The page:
Click past the jump to read more about the 2014 Bugatti Veyron "Ettore Bugatti".

Back in 2005, Bugatti launched the Veyron , a supercar that would end up becoming one of the most important cars of this generation. It’s already 2014 and 405 of the 450 Veyrons Bugatti planned to produce already have owners. That leaves 45 more Veyrons that are still in production. Of that 45, there are 30 current Veyrons that are already accounted for. That leaves 15 Veyrons that still don’t have an owner. Yes, we’re down to the last 15 models of the most iconic supercar of this era. Once all 15 find owners, Bugatti will no longer build the Veyron.

In some ways, it’s pretty sad knowing that we can’t look forward to more of those exclusive one-off Veyrons that Bugatti releases at the most inexplicable of times. On the other hand, it also feels like the right time to say farewell to the supercar.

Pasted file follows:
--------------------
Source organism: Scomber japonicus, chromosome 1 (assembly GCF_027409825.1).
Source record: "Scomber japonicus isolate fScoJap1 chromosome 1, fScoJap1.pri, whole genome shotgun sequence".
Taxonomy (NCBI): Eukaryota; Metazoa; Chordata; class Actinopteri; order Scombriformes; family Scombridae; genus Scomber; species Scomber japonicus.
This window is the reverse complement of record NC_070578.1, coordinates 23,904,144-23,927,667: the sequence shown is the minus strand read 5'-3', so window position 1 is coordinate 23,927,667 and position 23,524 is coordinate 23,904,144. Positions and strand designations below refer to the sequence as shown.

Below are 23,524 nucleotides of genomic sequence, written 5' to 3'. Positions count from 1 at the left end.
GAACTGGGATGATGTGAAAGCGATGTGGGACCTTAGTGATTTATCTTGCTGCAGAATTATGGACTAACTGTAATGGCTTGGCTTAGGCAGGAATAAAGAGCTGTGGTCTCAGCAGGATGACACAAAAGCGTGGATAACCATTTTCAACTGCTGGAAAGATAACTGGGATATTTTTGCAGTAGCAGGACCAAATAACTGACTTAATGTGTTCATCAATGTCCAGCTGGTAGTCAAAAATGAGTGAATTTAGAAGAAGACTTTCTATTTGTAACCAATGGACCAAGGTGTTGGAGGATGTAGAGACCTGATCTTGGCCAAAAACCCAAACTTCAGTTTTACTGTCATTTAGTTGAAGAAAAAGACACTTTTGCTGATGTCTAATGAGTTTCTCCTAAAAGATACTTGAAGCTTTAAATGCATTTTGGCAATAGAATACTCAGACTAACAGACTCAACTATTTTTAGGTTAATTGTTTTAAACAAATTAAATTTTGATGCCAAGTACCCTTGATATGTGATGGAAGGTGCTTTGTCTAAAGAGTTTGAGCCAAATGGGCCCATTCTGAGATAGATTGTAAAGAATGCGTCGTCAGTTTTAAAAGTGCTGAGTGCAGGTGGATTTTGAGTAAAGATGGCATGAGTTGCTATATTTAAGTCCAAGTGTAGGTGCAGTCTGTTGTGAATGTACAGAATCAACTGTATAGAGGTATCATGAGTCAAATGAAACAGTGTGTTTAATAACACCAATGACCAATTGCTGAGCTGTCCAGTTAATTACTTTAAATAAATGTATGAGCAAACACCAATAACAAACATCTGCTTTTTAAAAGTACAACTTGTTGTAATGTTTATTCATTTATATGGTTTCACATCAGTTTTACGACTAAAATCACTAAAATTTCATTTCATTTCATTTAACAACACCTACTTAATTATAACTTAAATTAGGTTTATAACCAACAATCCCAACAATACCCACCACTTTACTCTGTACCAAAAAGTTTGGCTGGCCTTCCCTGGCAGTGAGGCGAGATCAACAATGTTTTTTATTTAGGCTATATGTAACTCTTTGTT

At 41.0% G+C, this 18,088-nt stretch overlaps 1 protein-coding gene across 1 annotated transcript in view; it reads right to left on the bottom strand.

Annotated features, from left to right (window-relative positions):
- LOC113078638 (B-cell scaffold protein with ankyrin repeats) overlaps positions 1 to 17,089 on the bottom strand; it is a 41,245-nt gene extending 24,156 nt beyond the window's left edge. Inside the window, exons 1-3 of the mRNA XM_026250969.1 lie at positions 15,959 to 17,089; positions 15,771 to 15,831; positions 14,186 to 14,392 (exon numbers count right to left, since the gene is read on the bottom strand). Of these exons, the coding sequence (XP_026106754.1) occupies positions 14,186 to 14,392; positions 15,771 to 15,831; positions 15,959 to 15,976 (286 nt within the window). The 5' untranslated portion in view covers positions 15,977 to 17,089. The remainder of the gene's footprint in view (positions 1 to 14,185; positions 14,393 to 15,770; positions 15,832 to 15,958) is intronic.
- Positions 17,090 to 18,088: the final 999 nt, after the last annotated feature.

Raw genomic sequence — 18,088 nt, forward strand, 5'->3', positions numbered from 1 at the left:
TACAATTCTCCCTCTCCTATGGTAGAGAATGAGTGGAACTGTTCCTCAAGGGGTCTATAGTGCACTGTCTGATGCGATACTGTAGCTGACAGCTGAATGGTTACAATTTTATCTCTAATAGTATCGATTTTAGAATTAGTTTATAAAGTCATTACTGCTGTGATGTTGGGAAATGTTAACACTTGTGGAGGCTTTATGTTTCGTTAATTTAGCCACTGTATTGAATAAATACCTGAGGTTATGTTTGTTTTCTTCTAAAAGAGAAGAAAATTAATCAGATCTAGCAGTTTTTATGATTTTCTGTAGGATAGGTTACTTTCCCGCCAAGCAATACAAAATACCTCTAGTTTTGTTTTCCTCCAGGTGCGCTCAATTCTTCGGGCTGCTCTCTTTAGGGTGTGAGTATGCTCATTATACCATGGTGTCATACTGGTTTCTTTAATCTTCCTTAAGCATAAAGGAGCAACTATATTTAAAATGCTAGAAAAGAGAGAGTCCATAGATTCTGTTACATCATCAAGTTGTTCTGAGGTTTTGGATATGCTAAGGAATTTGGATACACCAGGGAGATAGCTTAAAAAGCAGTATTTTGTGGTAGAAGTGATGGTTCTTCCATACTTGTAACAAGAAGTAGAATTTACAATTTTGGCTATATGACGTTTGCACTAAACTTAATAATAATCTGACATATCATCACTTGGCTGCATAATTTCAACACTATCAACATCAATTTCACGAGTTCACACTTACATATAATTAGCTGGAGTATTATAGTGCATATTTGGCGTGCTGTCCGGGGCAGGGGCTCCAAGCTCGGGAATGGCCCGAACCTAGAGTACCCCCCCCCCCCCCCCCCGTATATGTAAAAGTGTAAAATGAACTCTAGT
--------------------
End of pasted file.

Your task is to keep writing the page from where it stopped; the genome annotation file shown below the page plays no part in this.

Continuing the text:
It’s had a tremendous run over the past nine years, highlighted by numerous record-setting achievements as the fastest production car in the world. Bugatti is also responsible for some incredibly rare Veyrons that includes the recently launched Legends series.

But all good things really do come to an end, and the Veyron isn’t an exception to that. So with 15 models left before it rides of into the sunset, here’s a toast to celebrate the legendary life of one of the most iconic modern-day supercars.

Godpseed, Bugatti Veyron. Thanks for the memories.

Click past the jump to read more about the Bugatti Veyron.

Source: AutoCar

With less than 50 units still available as of 8/6/2014, the first-generation Bugatti Veyron is quickly nearing its market exit, and the luxury supercar manufacturer is obviously up to something. The Volkswagen -owned company has yet to reveal a timetable for a direct successor or any other details — although Bugatti CEO did say the next Veyron will be more powerful — but reports claim that the new hypercar appears to be set for a 2017 release.